A Simple Favour (Would Be Editing)

Originally published on Fennec & Friends.

This genre-bending film slickly pulls together the worst of both comedies and thrillers. The chic, powerful Emily (Blake Lively) draws fellow mum and awkward homemaker Stephanie (Anna Kendrick) into her home life and then suddenly disappears, leaving Stephanie to figure out what happened.

Director Paul Feig is best known for the Melissa McCarthy helmed BridesmaidsGhostbusters, and The Heat. None of these are thrillers, which is what A Simple Favor apparently is. The screenplay was adapted from Darcey Bell’s book of the same name, which has been described as “Gone Girl on amphetamines,” and Jessica Sharzer (Nerve, American Horror Story) has written a movie that upholds the B-grade noir vibe.

If the film were a comedy, the asides and dead-end plot threads could add to the film. Unfortunately, A Simple Favor is not funny. Therefore, it’s a thriller.

Kendrick’s character is a wholesome mommy vlogger trying to prove she isn’t as nice as she seems – she can solve mysteries and wear eyeliner, just like a Cool Girl. The film is unclear on where this inner darkness comes from, at turns suggesting it’s because of Emily’s influence or because of her deep inner darkness (never seen). Songs by Serge Gainsbourg and Brigitte Bardot play whenever Stephanie is making herself at home at Emily’s place, suggesting that Stephanie’s inner dark self is French.

The complex and weird backstory of Anna Kendrick’s Stephanie “I’m No Saint” Smothers is something no-one should have to sit through – but we do. Flashbacks show us her self-induced tragic past, none of which is relevant at all to the ongoing plot.

Another timewaster is Homeland’s Rupert Friend, featuring as Dylan Nylon, Emily’s designer boss and one of the many needless obstacles Stephanie must navigate. Nylon fingers Stephanie as a potential suspect in Emily’s disappearance and she points right back. The detective investigates neither of them, and the entire exchange amounts to nothing.

Crazy Rich Asians’ Henry Golding is perfect as Sean, the sensual but sensitive husband, just trying to be a good Dad, a decent professor, and hide an affair with his TA. He’s well-cast in a senseless role, making the audience feel for him as he switches back and forth on our Guilty Radar. Did Sean have something to do with Emily’s disappearance? Does anyone care? No, not at all.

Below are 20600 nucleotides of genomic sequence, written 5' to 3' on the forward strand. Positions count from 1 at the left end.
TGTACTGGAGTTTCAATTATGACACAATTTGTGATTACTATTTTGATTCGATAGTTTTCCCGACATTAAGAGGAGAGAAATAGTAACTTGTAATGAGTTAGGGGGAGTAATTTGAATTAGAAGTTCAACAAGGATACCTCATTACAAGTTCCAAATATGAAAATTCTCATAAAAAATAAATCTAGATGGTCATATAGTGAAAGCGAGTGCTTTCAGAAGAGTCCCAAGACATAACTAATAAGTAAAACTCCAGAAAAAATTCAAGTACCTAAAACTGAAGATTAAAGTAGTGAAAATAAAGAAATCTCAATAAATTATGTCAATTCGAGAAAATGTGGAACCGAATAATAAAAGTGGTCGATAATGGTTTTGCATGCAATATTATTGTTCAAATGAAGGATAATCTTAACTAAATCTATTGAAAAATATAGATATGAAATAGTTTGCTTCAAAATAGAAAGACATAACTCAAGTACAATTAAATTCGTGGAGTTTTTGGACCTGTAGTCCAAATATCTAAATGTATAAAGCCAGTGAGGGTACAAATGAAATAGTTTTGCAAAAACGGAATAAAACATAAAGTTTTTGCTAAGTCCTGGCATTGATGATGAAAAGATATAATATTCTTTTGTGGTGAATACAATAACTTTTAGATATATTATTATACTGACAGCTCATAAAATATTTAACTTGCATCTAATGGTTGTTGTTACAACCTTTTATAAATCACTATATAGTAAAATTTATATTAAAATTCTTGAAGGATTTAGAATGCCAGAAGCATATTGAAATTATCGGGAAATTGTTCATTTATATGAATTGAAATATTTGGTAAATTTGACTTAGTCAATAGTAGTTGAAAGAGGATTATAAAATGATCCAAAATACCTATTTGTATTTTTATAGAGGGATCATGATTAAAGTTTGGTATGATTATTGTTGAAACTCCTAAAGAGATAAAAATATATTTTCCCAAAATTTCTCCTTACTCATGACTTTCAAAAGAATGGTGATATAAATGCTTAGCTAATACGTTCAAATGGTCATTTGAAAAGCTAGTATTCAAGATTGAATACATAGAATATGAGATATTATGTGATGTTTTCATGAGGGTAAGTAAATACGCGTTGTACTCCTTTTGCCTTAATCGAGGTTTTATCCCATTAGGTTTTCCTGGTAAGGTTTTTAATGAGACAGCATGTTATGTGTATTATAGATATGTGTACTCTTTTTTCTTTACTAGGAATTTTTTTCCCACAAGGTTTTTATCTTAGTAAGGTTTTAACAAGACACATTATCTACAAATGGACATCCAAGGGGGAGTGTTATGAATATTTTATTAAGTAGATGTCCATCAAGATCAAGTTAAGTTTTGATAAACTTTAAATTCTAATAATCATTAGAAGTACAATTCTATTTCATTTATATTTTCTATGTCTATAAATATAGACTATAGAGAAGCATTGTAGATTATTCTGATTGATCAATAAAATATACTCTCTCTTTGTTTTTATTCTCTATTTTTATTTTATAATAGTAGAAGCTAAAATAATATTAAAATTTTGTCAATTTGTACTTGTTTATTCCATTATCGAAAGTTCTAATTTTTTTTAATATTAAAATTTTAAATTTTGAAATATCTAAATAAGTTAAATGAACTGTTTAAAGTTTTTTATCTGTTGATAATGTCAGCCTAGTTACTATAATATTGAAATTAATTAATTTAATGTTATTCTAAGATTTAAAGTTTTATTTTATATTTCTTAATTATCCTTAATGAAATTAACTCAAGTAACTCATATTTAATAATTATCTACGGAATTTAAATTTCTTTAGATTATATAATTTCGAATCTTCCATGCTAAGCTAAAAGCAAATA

All anyone cared about was that Lively got less screen time after Emily’s disappearance. She’s a magnetic force, making a one-note, sociopathic character utterly hypnotic and almost sympathetic. Putting her opposite Anna Kendrick is a bizarre and irredeemable casting choice.

One highlight of the film is the costuming. The award-winning Renee Ehrlich Kalfus did the costume design for the film, which is possibly its best aspect. Lively would be a vision of beauty in a mud-drenched tarp, but Kalfus has somehow made her even more ethereal. The blazers, hard lines, pinstripes, and statement jewellery make her even more imposing than the statuesque beauty already is. You never doubt she’s in control of every situation until the end, when a girlish 50s rockabilly dress suggests a submissive role in the events about to ensue.

Kendrick is also dressed perfectly in Gap t-shirts, blue jeans, and pom-pommed skirts. She never looks comfortable.

Audiences should also expect to be uncomfortable. The film weaves its way between genres, never fully landing anywhere recognisable. That being said, it is very pretty to look at – and the constant unnecessary twists will keep viewers switched-on.

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